With hockey, she was dropped from her first Ulster trials and was hooked. “No one really likes things that come easy, do they?” she said of the situation.
Shin splints forced Nicci Daly to give up hockey for two years in her early 20s during which time the Rathfarnham woman broke into the Dublin ladies football panel with the grass proving more forgiving. She was selected off the back of exceptional performances in the Junior E championship with the Wanderers club.
Daly also divides her time between playing hockey and working in the US with the Juncos Racing Team with whom she is a data engineer. She makes her track racing debut later this month at Mondello Park as part of a Formula Female team.
Chloe Watkins is part of a major Irish hockey dynasty. Her brother Gareth has played for the men’s team and her father Gordon was also capped. Her exploits this week, particularly in the shoot-out, suggest she can probably claim bragging rights. Neither of them have had a cocktail named after them just yet: Cosmo Chloe, anyone?
Anna O’Flanagan is either one or five goals off the record Irish goalscoring total, with her goal against India in the group stage bringing her up to 64. Official records have Lynsey McVicker down as scoring 65 in green. However, other statisticians suggest the Rathgar native has 69, with Jenny Burke having scored 65.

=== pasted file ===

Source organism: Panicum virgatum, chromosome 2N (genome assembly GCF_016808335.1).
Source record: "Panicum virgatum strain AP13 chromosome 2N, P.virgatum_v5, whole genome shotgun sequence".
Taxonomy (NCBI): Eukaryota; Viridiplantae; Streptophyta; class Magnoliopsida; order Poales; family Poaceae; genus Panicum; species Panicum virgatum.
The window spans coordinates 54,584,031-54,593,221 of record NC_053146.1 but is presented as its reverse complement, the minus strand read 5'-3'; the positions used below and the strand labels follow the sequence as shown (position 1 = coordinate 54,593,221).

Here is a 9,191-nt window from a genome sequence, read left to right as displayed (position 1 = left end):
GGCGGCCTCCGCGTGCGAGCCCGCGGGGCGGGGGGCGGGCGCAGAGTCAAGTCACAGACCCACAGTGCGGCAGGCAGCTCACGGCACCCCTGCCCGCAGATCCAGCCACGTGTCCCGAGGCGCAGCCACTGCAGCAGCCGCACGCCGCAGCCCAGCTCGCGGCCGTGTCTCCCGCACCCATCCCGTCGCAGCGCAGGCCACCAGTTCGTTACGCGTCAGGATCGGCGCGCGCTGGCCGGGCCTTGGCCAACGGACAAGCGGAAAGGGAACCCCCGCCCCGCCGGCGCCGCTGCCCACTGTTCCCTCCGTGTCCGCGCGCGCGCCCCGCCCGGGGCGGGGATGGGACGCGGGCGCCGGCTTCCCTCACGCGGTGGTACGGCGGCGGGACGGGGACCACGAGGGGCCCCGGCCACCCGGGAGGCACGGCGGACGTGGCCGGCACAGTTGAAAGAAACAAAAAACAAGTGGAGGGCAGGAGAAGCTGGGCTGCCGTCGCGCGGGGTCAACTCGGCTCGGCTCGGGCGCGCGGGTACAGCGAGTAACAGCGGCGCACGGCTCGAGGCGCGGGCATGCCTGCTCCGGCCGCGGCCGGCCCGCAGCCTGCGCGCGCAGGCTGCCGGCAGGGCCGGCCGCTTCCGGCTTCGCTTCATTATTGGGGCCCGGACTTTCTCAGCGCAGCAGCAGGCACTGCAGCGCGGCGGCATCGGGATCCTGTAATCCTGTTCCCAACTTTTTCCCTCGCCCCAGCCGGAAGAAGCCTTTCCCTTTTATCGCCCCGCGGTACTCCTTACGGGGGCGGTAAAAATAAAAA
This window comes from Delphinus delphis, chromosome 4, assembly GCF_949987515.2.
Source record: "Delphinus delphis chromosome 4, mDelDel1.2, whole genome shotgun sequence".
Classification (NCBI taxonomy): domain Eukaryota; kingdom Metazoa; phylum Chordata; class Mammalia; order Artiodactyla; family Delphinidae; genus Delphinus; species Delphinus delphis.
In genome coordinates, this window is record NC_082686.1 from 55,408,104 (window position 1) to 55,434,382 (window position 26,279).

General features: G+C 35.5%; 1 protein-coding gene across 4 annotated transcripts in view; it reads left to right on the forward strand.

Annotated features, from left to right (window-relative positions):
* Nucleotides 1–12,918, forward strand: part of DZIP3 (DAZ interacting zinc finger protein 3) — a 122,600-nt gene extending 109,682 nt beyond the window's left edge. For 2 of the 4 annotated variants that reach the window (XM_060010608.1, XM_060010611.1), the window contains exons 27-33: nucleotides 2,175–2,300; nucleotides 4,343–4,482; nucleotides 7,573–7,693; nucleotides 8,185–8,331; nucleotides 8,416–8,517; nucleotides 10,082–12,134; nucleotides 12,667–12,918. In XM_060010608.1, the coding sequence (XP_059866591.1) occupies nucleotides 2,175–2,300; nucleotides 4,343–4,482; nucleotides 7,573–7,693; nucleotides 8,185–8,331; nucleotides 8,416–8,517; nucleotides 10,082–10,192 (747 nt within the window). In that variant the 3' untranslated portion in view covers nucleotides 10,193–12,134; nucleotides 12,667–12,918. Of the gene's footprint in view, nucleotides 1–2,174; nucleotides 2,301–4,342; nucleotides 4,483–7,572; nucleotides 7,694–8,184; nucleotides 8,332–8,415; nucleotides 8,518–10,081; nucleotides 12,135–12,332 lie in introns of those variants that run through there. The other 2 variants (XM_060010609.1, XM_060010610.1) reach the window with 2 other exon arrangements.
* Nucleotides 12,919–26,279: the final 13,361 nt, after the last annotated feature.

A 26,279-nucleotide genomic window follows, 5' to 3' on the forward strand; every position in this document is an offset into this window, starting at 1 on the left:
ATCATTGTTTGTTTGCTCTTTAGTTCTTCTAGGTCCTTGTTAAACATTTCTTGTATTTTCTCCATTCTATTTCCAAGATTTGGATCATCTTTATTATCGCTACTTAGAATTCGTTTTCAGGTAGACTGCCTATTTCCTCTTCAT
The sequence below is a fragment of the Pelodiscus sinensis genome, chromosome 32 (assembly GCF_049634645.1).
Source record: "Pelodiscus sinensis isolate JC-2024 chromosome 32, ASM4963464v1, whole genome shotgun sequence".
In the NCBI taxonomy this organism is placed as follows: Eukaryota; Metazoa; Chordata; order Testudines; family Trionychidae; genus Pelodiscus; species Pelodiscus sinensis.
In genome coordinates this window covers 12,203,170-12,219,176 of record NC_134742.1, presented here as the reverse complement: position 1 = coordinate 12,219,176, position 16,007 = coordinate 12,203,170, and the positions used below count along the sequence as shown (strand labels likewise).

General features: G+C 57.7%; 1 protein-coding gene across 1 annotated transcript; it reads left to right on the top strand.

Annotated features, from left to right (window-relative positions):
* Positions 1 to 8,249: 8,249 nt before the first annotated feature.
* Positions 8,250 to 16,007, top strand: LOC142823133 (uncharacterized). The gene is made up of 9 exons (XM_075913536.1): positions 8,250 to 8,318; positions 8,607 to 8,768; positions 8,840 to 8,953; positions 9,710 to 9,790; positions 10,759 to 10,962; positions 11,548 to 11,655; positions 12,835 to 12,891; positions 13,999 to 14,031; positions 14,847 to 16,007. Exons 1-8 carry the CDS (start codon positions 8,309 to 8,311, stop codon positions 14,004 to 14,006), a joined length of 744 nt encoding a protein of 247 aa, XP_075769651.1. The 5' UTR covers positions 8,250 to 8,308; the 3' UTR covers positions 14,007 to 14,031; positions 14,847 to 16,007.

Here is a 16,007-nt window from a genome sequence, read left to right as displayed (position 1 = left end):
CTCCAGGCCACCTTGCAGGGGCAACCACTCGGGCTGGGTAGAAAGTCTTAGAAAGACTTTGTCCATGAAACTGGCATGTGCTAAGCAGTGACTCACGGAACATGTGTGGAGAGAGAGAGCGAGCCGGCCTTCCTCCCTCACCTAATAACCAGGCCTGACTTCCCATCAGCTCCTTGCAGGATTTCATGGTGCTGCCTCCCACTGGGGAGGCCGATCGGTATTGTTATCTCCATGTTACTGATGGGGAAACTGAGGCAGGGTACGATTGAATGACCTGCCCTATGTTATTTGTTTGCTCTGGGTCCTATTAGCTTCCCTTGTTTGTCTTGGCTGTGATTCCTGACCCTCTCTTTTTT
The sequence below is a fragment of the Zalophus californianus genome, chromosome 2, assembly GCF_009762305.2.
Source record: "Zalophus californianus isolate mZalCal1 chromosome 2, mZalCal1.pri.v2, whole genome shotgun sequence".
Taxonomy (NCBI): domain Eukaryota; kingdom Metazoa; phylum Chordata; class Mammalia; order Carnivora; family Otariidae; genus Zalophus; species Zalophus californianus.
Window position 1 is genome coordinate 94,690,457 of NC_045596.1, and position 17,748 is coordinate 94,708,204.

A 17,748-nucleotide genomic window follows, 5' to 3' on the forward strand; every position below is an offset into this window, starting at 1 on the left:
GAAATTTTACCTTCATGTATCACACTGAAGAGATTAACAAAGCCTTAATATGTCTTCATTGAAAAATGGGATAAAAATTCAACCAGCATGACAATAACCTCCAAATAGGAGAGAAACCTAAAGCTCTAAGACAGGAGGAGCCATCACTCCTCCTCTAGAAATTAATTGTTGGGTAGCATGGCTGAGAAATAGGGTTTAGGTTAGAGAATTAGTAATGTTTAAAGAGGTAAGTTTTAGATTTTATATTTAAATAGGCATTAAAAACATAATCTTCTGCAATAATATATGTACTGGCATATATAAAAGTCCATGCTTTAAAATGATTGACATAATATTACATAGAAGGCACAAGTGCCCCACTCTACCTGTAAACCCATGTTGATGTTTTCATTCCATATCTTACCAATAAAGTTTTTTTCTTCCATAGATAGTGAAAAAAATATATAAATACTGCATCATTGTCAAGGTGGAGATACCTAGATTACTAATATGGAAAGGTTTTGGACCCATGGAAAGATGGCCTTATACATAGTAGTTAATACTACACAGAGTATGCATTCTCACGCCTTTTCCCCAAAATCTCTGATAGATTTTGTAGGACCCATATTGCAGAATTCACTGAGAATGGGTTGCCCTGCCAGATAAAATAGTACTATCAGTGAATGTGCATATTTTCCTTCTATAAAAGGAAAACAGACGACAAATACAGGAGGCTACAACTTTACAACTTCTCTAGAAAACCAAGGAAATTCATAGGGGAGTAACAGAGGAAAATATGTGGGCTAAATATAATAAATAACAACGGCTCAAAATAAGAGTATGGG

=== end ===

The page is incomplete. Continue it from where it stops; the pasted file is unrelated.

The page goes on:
With a superhero name, Deirdre Duke could have been a soccer star had she continued on playing.
The Dubliner won underage caps in that code as well as lining out to good effect for Kilmacud Crokes in football before focusing on hockey.
Coach Graham Shaw played in underage soccer teams at Lourdes Celtic with Damian Duff and former Dublin footballer Collie Moran before choosing hockey.
In 2010, he famously coached Loreto to the women’s Irish Senior Cup before playing in the men’s final later the same day and winning again with Glenanne.
Assistant coach Arlene Boyles played in Ireland’s last World Cup appearance, top-scoring for the side in Perth in 2002. It was an inauspicious trip, however, ending with seven losses from seven in the marathon group stages before eventually finishing 15th out of 16 via the playoffs.
Goalkeeper coach Nigel Henderson, a farmer by trade, can probably be regarded as the world’s best at his art. A former Irish captain, he has been coach to two-time world stopper of the year David Harte and is now working the oracle with Ayeisha McFerran who looks to be a shoo-in for the goalkeeper of the tournament award. His signature move was the “head-butt”, frequently using his helmet as his preferred implement to save shots.
Nikki Evans is one of a trio of players to take a break from work to pursue hockey full-time, going to Germany with UHC Hamburg with whom she won double silver this season in the European Cup and the German championships.
Ali Meeke is another looking to add a World Cup medal to a Junior E football championship title with Wanderers in Dublin. In addition to her silky skills, she has also been showing off her voice with renditions of Justin Bieber making it onto the BBC website.